The other day we covered  two home-care/health-care robots that may arrive soonish, though we noted their utility was slightly limited by a lack of hands. Well, Georgia Tech has stepped in with a vision of this sort of bot's future: With arms.
Georgia Tech is actually working on the cutting edge of these non-android domestic or health-care machines as part of its Healthcare Robotics effort, and this particular device, dubbed Cody , would seem to be a genuine glimpse of the near future. Like the two previous machines, Cody's a tall, slender wheeled device--about the right height to interact with humans and, therefore, all the furniture and gizmos that you find around a typical room environment. And whereas Honda's Asimo machine has been built on years of research into human-like two-legged locomotion, Cody's design neatly side-steps all that complexity (which requires lots of computing power as well as large electrical demands) by going down the four-wheel, stable-platform route. But to give him maximum maneuverability, he does have compound omni-directional tires that let him roll pretty much in any direction.
And that kind of precision is needed to position Cody's manipulator arms (each with seven degrees of freedom and acting a lot like a human arm) to interact with objects--check out Cody autonomously pulling open a cabinet door. This simple operation doesn't sound like much, but trust me: The programming needed to get the robot do this is tough stuff, and it's actually a degree of interactive sophistication above what the multi-million dollar Asimo can do. Not to mention the huge help it could be to a wheelchair-bound person who can't reach what he needs.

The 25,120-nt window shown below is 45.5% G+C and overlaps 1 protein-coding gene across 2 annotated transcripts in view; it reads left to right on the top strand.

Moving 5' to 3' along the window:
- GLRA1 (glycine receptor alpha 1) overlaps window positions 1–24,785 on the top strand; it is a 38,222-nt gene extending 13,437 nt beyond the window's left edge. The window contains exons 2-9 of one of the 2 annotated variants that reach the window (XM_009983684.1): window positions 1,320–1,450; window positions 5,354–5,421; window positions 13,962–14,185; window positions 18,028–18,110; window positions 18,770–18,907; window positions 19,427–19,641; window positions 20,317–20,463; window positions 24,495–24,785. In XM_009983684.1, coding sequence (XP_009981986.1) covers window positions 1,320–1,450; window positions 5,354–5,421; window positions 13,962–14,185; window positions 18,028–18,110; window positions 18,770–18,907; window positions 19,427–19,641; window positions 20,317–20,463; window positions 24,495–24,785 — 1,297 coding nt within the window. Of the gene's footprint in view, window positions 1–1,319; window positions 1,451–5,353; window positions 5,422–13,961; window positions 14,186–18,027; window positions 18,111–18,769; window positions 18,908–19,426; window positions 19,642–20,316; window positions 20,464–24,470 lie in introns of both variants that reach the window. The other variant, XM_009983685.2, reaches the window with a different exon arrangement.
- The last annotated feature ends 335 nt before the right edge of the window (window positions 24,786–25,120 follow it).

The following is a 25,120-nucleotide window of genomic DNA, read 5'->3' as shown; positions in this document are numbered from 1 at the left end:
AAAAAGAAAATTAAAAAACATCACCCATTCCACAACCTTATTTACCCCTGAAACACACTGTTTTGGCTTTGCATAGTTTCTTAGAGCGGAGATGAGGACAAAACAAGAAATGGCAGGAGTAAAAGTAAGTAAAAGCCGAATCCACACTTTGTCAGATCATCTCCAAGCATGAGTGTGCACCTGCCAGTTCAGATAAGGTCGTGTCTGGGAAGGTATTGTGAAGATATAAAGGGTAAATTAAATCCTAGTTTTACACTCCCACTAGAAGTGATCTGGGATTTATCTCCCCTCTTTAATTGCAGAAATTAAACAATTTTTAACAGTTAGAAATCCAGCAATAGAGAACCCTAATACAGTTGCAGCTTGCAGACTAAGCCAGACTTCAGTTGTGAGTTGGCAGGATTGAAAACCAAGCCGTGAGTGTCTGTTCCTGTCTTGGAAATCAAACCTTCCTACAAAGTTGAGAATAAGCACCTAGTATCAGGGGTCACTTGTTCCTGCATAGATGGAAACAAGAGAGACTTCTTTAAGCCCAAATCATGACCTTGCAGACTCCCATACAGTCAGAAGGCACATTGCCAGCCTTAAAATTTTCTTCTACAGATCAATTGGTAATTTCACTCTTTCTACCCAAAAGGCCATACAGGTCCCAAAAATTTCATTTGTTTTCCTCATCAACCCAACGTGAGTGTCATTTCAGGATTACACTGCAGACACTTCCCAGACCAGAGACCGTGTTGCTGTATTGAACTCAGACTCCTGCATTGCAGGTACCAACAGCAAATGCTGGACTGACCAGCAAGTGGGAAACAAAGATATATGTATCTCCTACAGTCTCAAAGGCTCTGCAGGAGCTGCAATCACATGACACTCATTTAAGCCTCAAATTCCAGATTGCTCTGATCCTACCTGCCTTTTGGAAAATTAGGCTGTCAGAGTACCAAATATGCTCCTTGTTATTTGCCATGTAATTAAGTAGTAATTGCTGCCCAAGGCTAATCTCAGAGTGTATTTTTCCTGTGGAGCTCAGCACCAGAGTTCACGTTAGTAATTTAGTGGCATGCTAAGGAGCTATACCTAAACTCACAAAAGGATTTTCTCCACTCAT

But the robot's sensors give it the most promising powers yet--Cody can be led by the hand, which is a much more natural way of interacting with the machine than a keypad or perhaps even voice control can deliver. In the video below you can see him in a mock-up medical setting, aiding a nurse, and probably about to help move a patient from a hospital bed into a chair.
This is exactly why you can expect to see this sort of robot arriving in our lives before the more fantastical android machines that borrow more of their thinking from sci fi than reality: Cody, and machines like him, could be fantastically useful both in terms of saving human time and money. Cody, with arms and robot fingers and such, is even a step up in practicality than Caprica's Serge... though we do hope that should Georgia tech ever give their bot a voice, they add in some of Serge's  dry sense of humor.
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